Novel design strategy for hydrogen-generating molecular photocatalysts
An international collaboration coordinated by scientists at the University of Twente (TNW/MESA+) has resulted in a new design approach for hydrogen generating photocatalysts. The authors observed that violating the commonly accepted state-of-the-art design strategy strongly improves the hydrogen generation efficiency. The novel approach shows high promise for efficient direct conversion of sunlight into green fuel. The results are published in the leading journal Chemical Communications.
Direct conversion of sunlight into green fuels like hydrogen or methanol is a highly promising alternative for the use of fossil fuels, and intensively investigated. The solar-to-fuel conversion efficiency of the current generation photocatalysts, however, is low. To improve this efficiency, it is essential to control the chain of ultrafast processes initiated by sunlight absorption. These processes can be studied in real-time by advanced optical techniques using femtosecond laser pulses.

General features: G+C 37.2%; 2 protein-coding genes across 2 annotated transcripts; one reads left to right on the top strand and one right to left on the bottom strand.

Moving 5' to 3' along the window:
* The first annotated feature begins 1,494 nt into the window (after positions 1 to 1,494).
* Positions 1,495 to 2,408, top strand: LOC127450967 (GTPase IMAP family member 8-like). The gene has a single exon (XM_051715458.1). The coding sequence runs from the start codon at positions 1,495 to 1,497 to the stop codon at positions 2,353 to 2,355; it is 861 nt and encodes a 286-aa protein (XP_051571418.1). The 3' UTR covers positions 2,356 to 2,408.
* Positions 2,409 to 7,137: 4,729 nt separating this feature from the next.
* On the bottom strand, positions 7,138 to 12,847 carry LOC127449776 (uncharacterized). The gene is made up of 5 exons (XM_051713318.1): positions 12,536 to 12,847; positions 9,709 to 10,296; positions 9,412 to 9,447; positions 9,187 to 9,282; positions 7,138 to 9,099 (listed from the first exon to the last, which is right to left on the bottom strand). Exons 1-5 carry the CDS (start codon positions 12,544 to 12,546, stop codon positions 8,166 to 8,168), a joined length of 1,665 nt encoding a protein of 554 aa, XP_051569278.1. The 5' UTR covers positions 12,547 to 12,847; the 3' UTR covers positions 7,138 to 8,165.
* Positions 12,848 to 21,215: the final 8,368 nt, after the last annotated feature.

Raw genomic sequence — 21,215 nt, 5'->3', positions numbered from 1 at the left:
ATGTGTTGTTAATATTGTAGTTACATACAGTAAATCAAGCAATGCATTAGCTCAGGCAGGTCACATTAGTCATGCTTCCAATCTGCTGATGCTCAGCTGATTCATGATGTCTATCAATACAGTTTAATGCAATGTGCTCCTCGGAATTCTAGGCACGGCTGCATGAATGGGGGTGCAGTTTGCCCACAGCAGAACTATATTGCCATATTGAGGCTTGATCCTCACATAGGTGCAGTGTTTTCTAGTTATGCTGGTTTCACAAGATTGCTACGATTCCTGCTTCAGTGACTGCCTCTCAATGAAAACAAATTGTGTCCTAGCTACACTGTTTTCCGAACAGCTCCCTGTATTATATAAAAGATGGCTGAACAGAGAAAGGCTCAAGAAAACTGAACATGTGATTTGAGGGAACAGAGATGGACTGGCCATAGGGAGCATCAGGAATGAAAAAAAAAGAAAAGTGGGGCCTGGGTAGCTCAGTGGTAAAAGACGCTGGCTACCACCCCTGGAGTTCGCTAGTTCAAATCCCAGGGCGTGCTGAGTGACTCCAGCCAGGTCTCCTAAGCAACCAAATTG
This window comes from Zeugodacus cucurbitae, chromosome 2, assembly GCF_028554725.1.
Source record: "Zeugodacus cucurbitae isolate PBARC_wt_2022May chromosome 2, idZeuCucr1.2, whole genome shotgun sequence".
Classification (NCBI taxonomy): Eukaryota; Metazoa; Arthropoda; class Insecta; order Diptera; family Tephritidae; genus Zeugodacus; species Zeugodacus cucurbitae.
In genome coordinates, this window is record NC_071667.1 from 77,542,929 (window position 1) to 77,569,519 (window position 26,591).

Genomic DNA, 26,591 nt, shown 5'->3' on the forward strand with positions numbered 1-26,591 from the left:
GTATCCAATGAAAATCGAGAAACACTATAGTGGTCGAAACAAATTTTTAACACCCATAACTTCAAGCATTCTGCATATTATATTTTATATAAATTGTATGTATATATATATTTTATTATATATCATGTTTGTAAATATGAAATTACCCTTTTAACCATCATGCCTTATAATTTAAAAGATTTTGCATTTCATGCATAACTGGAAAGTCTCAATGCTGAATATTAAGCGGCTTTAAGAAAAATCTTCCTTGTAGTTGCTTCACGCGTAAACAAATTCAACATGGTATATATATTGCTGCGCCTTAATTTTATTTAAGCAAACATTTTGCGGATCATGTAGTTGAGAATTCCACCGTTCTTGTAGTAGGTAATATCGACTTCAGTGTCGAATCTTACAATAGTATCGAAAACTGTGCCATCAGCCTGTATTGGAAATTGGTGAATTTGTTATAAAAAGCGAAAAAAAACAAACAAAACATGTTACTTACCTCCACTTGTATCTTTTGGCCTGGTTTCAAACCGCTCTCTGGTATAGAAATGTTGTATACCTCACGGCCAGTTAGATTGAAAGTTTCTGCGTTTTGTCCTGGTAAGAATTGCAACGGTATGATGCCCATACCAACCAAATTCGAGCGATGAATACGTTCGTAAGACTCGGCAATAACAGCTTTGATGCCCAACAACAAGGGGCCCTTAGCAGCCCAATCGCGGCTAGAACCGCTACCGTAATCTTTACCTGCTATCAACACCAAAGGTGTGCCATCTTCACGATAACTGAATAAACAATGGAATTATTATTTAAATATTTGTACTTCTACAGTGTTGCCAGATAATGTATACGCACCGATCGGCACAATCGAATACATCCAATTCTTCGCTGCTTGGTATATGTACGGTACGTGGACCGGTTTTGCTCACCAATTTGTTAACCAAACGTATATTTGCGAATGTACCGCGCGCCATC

Novel design approach
What exactly happens in the photocatalyst nanostructure immediately after light absorption is very important for the solar-to-fuel conversion efficiency. The photocatalyst consists of a number of units, including a light absorber connected via a bridge to a catalyst producing the fuel using e.g. water as a source. State-of-the-art photocatalysts are designed such that light absorption leads to a move of electron density from the light absorber to the bridge, which acts as electron storage reservoir and supplies electrons for hydrogen generation to the adjacent catalyst. The present work shows that violating this design approach largely improves the hydrogen generation efficiency. The novel strategy developed is based on a storage reservoir elsewhere in the photocatalyst, which approach lowers losses before hydrogen generation occurs. The large increase in hydrogen generation output realized illustrates the potential of this new design strategy.